I am sailing a 2006 Catalina 14.2K (keel version) and ordered reefing points from the factory when I had the boat built. Added lazy jacks as well as jiffy reefing. The reefing system I installed is very similar to what is previously explained except that at the aft end of the boom I use one omega shaped bracket on the starboard side and a small Harken air block on the port side. Two air blocks forward on either side of the boom in a position just below but a little forward of the reefing cringle on the main. Finally, a small cleat on the starboard side of the boom and several feet aft of the block. Dead ended the reefing line on the bracket at the aft end of the boom, pass the line up and through the aft reefing cringle, down through the block, lead the line to the forward port block, up and through the forward reefing cringle, down through the starboard block and back to the small cleat. Line is loose enough to not inhibit fully raising the main and also not restrict the shape of the sail. So, pulling the line taught for reefing (and securing to the cleat) secures both the aft cringle and the forward cringle for sailing jiffy reefed. Catalina also installed several cringles for passing light line through to secure the extra sail when reefed. Simple, not too expensive, and a great way for me to single hand in higher wind conditions. Works best if secured before a final raising of the main.
The lazy jacks also help with single handing when lowering the main after sailing. Cat is kept at a dock during the summer and fall with a sail cover in place. Roller furling jib with the UV protection also simplified things.
With the 200 pound keel, the boat rides well at the dock, and handles as easily as my old Tanzer 22 and Cape Dory Typhoon, although a little more tender. Bigger boat features in a really great dingy sailboat. Much more stable than a previous Tanzer 16 (a long time ago).
We are situated on a 50,000 acre fresh water lake (man made impoundment of Roanoke River) on the NC/VA state line with about 20 miles of water in an east-west orientation and about 15 miles of water in a north-south orientation. Moderate to light winds most of the time except spring and fall. Sailboats on the lake range from the Cat 14.2 to about 29 feet class.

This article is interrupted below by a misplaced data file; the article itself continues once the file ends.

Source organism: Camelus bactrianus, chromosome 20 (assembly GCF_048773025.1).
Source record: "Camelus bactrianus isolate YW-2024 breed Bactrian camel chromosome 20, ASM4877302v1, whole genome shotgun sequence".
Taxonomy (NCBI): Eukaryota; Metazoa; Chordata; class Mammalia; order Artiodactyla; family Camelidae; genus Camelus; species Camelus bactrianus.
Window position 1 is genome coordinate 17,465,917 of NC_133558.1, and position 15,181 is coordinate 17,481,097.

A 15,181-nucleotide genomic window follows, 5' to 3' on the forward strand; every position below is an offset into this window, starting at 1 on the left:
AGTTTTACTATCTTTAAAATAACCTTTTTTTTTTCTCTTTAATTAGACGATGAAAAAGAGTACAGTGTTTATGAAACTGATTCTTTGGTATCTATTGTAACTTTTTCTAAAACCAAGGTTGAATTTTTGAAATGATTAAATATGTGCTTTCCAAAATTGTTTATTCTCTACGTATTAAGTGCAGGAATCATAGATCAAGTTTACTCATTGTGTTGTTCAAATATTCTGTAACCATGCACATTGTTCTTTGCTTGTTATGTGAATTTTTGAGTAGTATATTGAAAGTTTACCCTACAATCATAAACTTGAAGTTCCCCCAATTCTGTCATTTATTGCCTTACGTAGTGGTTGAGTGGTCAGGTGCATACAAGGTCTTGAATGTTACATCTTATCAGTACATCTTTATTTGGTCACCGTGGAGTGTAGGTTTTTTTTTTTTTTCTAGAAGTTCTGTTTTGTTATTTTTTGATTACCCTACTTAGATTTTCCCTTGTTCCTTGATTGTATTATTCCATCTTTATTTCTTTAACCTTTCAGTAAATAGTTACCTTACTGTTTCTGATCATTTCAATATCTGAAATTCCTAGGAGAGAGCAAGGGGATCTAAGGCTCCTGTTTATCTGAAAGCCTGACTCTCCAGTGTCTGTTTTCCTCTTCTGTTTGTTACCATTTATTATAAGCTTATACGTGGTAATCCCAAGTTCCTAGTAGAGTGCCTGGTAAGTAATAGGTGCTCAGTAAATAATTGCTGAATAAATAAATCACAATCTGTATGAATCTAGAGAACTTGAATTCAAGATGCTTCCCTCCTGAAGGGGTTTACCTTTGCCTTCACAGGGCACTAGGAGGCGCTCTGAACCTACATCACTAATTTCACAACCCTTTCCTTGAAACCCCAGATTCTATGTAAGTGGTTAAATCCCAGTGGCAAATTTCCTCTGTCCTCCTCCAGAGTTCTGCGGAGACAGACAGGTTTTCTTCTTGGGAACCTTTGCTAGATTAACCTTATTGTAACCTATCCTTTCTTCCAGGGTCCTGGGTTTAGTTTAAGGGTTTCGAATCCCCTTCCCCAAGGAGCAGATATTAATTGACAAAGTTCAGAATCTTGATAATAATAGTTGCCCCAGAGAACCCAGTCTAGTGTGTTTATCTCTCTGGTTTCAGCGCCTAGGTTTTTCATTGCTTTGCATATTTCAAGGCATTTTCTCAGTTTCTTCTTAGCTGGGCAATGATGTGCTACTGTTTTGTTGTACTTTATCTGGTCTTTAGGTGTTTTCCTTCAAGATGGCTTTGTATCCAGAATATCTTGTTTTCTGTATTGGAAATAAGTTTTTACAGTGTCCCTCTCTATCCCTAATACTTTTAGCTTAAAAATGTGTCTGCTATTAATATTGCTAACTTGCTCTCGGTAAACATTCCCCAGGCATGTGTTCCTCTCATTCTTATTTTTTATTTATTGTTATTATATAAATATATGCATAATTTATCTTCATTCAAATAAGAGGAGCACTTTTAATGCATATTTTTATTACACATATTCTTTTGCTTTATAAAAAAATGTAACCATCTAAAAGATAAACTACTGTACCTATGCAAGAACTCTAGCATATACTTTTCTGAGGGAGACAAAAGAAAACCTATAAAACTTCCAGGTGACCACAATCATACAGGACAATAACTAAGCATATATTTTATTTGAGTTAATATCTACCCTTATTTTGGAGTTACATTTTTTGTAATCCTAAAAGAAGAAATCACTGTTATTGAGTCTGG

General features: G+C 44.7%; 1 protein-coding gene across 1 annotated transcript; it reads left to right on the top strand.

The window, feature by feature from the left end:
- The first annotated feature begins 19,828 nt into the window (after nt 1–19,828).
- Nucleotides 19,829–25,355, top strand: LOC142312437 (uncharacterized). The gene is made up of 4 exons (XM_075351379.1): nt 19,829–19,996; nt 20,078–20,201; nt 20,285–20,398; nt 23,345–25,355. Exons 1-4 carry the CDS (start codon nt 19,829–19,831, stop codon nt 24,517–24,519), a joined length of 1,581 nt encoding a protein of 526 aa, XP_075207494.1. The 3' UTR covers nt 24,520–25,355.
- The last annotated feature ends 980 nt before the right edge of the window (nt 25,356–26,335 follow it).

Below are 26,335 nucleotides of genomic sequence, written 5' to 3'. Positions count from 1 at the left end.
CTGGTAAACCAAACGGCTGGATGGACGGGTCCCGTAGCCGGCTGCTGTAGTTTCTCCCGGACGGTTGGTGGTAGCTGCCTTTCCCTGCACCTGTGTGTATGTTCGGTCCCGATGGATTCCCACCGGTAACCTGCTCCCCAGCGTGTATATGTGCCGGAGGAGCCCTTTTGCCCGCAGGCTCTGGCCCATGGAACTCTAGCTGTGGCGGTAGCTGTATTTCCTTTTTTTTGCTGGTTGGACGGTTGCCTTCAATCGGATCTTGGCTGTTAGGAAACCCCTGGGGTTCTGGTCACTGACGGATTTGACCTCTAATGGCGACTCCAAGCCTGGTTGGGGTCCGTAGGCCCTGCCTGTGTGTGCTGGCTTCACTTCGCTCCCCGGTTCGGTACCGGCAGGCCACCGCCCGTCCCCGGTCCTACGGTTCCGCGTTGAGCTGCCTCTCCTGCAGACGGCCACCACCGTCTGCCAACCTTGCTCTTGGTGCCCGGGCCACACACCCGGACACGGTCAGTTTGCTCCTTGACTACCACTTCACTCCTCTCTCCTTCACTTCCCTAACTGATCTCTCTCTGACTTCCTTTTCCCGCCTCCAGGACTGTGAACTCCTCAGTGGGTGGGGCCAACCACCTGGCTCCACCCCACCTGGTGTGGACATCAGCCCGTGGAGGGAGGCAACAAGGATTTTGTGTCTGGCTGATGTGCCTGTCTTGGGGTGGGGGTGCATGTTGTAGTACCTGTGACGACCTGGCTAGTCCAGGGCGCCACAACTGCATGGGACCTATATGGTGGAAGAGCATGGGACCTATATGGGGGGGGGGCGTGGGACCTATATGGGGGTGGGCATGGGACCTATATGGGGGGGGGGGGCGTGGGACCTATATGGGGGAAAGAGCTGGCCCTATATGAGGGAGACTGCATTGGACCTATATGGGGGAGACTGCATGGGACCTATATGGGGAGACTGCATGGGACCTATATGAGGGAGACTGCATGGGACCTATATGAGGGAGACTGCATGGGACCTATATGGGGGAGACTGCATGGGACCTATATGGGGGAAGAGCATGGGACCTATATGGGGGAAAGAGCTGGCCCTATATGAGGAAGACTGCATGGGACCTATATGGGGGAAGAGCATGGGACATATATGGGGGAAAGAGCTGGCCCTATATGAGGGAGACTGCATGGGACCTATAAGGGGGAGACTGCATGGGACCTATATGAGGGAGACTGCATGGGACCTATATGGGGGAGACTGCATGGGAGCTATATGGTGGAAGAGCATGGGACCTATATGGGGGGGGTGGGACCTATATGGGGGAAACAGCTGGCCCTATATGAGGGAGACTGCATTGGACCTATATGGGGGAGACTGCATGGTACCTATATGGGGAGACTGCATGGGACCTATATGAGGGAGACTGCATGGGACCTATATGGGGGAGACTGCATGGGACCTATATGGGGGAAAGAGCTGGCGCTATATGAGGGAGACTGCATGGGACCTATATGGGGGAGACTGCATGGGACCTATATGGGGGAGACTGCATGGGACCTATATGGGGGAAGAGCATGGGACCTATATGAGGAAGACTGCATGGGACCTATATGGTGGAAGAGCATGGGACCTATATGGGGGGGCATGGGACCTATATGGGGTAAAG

Enjoy your ride wherever you are!
I've got an '86 Mod 1 that was in pretty rough shape when I bought it for $1200. Did a lot of improvements, first was the sail setup. Found a good shop that installed reef points and slugs in the main. Slugs make the main far easier to hoist/lower compered to the stock bolt rope. Reef points make a huge difference in higher wind situations, although as a single hander I need to decide whether to reef or not before heading out. With an experianced crew member you could reef/unreef while underway. Now for the jib I stayed with the original rather than trashing it for a roller furl. The secret to hoist/lower while underway was to have some nice sized brass hanks installed which allowed room for a small tag line inside. Then you can work the sail up/down by playing the halyard against tag line, keeping tension on both. Tie it off on the deck (with a bit on tension on the sheet lines) and that's it! This is possible for a singlehander to do while underway.
My mode of operation is to have all sails ready to go (main flaked to the boom and jib tied off on foredeck). Then I drop her in the drink, power out (I have a nice lightweight Minkota trolling motor), hoist, and go! Now also key to this setup is the autoclutch tiller tender, discussed in other threads here.
As far as your having the fixed keel version I would love to have that also but the ease of launch/retrieval, trailer handling and storage make it better for me to have the swing board model. I'm a fairly strong (for a 66 year old fart) guy who can drag my boat to backyard storage area with a dolly, an extra 200 lb would not help. And lower profile sitting on trailer makes the boat invisible to the neighbors so I can keep it on my lot. This is my 3rd year with Capri and I have gotten the hang of keeping control under almost any conditions. Never dumped her yet. I have a portable 200 lb keel (my gut) which also helps the hiking out equation!